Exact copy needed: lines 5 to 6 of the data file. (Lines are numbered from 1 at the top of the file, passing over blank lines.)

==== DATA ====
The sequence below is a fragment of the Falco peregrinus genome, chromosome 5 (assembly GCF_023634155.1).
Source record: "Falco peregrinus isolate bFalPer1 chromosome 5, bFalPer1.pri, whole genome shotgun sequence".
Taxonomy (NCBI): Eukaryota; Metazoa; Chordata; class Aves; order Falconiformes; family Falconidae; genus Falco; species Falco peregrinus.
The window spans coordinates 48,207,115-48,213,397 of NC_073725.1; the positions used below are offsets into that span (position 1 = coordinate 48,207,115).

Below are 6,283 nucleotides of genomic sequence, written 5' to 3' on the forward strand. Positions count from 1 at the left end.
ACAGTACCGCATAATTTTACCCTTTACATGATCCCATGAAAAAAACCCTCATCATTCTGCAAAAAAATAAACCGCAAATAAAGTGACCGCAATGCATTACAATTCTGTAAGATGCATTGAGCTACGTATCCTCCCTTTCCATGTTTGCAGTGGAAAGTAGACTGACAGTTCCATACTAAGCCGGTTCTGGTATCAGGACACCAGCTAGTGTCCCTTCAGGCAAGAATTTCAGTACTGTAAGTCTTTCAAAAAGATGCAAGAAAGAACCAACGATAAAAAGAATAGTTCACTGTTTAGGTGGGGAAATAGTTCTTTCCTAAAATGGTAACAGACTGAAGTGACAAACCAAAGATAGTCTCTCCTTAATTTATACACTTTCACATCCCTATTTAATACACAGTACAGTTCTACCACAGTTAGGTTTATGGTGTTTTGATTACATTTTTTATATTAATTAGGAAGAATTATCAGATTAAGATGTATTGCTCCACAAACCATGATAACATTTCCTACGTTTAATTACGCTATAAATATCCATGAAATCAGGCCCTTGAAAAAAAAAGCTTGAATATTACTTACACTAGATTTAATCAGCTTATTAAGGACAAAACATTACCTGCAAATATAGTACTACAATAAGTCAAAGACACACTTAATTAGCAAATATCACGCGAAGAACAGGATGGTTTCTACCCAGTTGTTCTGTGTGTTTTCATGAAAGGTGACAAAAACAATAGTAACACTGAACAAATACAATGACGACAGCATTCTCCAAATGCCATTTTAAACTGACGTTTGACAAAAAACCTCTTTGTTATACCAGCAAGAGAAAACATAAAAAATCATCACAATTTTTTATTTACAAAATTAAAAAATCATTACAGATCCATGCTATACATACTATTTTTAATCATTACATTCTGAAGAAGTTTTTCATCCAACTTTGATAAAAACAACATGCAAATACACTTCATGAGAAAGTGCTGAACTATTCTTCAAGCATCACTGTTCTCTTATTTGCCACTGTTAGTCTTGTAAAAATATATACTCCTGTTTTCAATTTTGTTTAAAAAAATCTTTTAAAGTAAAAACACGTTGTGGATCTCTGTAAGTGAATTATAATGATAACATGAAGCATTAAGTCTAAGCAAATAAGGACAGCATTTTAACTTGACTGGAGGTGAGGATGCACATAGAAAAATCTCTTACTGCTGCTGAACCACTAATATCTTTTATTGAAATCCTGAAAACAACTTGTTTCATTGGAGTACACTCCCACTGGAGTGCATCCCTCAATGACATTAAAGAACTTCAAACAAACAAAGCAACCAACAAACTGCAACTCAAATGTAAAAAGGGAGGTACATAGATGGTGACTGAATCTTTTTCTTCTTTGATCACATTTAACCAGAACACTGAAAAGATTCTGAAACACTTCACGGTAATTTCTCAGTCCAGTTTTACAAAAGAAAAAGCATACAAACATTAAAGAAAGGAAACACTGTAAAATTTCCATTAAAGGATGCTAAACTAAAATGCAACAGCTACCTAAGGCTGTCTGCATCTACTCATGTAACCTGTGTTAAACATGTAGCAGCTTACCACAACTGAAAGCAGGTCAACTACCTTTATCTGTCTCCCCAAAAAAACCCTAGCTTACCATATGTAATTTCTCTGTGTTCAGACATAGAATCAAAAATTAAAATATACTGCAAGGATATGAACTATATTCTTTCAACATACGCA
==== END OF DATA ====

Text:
Below are 6,283 nucleotides of genomic sequence, written 5' to 3' on the forward strand. Positions count from 1 at the left end.
ACAGTACCGCATAATTTTACCCTTTACATGATCCCATGAAAAAAACCCTCATCATTCTGCAAAAAAATAAACCGCAAATAAAGTGACCGCAATGCATTACAATTCTGTAAGATGCATTGAGCTACGTATCCTCCCTTTCCATGTTTGCAGTGGAAAGTAGACTGACAGTTCCATACTAAGCCGGTTCTGGTATCAGGACACCAGCTAGTGTCCCTTCAGGCAAGAATTTCAGTACTGTAAGTCTTTCAAAAAGATGCAAGAAAGAACCAACGATAAAAAGAATAGTTCACTGTTTAGGTGGGGAAATAGTTCTTTCCTAAAATGGTAACAGACTGAAGTGACAAACCAAAGATAGTCTCTCCTTAATTTATACACTTTCACATCCCTATTTAATACACAGTACAGTTCTACCACAGTTAGGTTTATGGTGTTTTGATTACATTTTTTATATTAATTAGGAAGAATTATCAGATTAAGATGTATTGCTCCACAAACCATGATAACATTTCCTACGTTTAATTACGCTATAAATATCCATGAAATCAGGCCCTTGAAAAAAAAAGCTTGAATATTACTTACACTAGATTTAATCAGCTTATTAAGGACAAAACATTACCTGCAAATATAGTACTACAATAAGTCAAAGACACACTTAATTAGCAAATATCACGCGAAGAACAGGATGGTTTCTACCCAGTTGTTCTGTGTGTTTTCATGAAAGGTGACAAAAACAATAGTAACACTGAACAAATACAATGACGACAGCATTCTCCAAATGCCATTTTAAACTGACGTTTGACAAAAAACCTCTTTGTTATACCAGCAAGAGAAAACATAAAAAATCATCACAATTTTTTATTTACAAAATTAAAAAATCATTACAGATCCATGCTATACATACTATTTTTAATCATTACATTCTGAAGAAGTTTTTCATCCAACTTTGATAAAAACAACATGCAAATACACTTCATGAGAAAGTGCTGAACTATTCTTCAAGCATCACTGTTCTCTTATTTGCCACTGTTAGTCTTGTAAAAATATATACTCCTGTTTTCAATTTTGTTTAAAAAAATCTTTTAAAGTAAAAACACGTTGTGGATCTCTGTAAGTGAATTATAATGATAACATGAAGCATTAAGTCTAAGCAAATAAGGACAGCATTTTAACTTGACTGGAGGTGAGGATGCACATAGAAAAATCTCTTACTGCTGCTGAACCACTAATATCTTTTATTGAAATCCTGAAAACAACTTGTTTCATTGGAGTACACTCCCACTGGAGTGCATCCCTCAATGACATTAAAGAACTTCAAACAAACAAAGCAACCAACAAACTGCAACTCAAATGTAAAAAGGGAGGTACATAGATGGTGACTGAATCTTTTTCTTCTTTGATCACATTTAACCAGAACACTGAAAAGATTCTGAAACACTTCACGGTAATTTCTCAGTCCAGTTTTACAAAAGAAAAAGCATACAAACATTAAAGAAAGGAAACACTGTAAAATTTCCATTAAAGGATGCTAAACTAAAATGCAACAGCTACCTAAGGCTGTCTGCATCTACTCATGTAACCTGTGTTAAACATGTAGCAGCTTACCACAACTGAAAGCAGGTCAACTACCTTTATCTGTCTCCCCAAAAAAACCCTAGCTTACCATATGTAATTTCTCTGTGTTCAGACATAGAATCAAAAATTAAAATATACTGCAAGGATATGAACTATATTCTTTCAACATACGCA